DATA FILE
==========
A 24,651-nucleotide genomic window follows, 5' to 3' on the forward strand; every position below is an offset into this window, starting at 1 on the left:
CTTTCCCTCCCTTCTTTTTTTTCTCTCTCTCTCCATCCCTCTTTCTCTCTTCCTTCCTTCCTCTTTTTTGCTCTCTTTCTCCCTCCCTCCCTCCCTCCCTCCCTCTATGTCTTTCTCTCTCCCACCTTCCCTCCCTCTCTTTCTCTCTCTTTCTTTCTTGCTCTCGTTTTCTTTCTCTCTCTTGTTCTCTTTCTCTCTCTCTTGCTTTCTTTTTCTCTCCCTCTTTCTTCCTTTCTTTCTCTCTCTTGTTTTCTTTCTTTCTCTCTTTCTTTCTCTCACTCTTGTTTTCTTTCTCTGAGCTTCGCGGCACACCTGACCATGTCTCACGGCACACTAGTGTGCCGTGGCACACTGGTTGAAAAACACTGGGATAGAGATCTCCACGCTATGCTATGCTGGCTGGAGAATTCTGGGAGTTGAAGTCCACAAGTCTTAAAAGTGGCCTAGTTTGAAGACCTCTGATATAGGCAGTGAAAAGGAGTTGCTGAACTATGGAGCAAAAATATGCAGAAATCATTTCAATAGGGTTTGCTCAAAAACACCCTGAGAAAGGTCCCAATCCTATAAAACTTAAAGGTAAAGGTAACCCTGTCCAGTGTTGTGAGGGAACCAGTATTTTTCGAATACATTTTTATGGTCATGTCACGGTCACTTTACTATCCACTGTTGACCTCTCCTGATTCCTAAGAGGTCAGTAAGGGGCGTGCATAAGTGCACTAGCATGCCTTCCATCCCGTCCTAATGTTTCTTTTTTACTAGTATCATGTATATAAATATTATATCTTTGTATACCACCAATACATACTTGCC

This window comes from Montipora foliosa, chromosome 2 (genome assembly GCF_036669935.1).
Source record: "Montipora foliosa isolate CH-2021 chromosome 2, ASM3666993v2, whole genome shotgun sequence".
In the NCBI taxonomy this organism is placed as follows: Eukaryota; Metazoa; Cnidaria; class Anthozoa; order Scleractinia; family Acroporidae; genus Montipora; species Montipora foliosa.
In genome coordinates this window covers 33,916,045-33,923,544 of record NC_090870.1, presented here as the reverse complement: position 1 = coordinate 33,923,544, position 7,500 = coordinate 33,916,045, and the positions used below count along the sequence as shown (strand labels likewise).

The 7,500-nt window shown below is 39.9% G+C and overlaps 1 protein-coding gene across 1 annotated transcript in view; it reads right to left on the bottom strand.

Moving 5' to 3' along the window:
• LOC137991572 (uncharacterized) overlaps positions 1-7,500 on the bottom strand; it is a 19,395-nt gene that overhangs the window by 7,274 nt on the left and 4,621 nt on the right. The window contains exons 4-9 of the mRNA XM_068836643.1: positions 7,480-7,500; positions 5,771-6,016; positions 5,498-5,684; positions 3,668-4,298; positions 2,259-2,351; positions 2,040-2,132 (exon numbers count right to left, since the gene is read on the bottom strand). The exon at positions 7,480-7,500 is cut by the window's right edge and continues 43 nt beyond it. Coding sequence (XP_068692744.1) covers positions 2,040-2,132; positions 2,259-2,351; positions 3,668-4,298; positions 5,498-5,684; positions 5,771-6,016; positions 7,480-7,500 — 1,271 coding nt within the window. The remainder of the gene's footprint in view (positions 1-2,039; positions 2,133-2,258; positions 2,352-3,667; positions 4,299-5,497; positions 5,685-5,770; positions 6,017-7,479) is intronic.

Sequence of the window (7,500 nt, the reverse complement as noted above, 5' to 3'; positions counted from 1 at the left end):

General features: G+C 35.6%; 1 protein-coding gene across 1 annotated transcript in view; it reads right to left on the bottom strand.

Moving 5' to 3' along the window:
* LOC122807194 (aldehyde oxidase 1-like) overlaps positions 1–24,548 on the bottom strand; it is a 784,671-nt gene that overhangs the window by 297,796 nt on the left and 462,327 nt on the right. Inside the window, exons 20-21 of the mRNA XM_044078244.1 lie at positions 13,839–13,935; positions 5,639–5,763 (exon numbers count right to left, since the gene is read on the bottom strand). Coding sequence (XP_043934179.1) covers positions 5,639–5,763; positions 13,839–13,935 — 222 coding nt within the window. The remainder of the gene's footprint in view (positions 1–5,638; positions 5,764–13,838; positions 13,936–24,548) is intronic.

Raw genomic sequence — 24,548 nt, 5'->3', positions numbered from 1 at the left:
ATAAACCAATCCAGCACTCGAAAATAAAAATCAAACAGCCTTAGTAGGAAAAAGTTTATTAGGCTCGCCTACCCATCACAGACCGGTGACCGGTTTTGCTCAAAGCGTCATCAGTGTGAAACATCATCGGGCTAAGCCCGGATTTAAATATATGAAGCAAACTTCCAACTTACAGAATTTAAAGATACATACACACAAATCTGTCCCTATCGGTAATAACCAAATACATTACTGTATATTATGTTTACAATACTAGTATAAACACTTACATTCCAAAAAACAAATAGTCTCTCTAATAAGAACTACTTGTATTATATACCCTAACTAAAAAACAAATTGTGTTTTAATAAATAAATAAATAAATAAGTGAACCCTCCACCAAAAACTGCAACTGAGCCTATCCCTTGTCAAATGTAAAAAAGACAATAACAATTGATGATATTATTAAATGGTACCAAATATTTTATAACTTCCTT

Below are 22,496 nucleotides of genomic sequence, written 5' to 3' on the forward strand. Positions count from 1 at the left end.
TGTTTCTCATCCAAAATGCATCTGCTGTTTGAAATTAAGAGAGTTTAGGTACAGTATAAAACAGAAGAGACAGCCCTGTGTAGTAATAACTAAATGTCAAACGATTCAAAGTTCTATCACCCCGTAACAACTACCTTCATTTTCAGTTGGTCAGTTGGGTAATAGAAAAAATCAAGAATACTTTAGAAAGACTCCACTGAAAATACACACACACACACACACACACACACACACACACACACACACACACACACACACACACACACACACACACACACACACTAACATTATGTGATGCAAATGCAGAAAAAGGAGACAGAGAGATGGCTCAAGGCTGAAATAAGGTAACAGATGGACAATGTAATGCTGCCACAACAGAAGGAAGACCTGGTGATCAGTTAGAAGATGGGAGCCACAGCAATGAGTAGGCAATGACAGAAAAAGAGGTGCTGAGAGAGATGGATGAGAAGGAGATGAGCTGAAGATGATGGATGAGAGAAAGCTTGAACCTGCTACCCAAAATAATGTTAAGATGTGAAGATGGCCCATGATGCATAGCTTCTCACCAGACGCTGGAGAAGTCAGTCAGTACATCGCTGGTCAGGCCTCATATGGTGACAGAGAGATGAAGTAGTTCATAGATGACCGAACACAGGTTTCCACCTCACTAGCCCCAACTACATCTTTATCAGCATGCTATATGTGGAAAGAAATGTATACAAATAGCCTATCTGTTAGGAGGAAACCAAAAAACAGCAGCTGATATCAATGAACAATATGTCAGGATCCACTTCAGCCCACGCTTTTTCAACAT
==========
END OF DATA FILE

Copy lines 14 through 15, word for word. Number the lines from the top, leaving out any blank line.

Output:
Raw genomic sequence — 24,548 nt, 5'->3', positions numbered from 1 at the left:
ATAAACCAATCCAGCACTCGAAAATAAAAATCAAACAGCCTTAGTAGGAAAAAGTTTATTAGGCTCGCCTACCCATCACAGACCGGTGACCGGTTTTGCTCAAAGCGTCATCAGTGTGAAACATCATCGGGCTAAGCCCGGATTTAAATATATGAAGCAAACTTCCAACTTACAGAATTTAAAGATACATACACACAAATCTGTCCCTATCGGTAATAACCAAATACATTACTGTATATTATGTTTACAATACTAGTATAAACACTTACATTCCAAAAAACAAATAGTCTCTCTAATAAGAACTACTTGTATTATATACCCTAACTAAAAAACAAATTGTGTTTTAATAAATAAATAAATAAATAAGTGAACCCTCCACCAAAAACTGCAACTGAGCCTATCCCTTGTCAAATGTAAAAAAGACAATAACAATTGATGATATTATTAAATGGTACCAAATATTTTATAACTTCCTT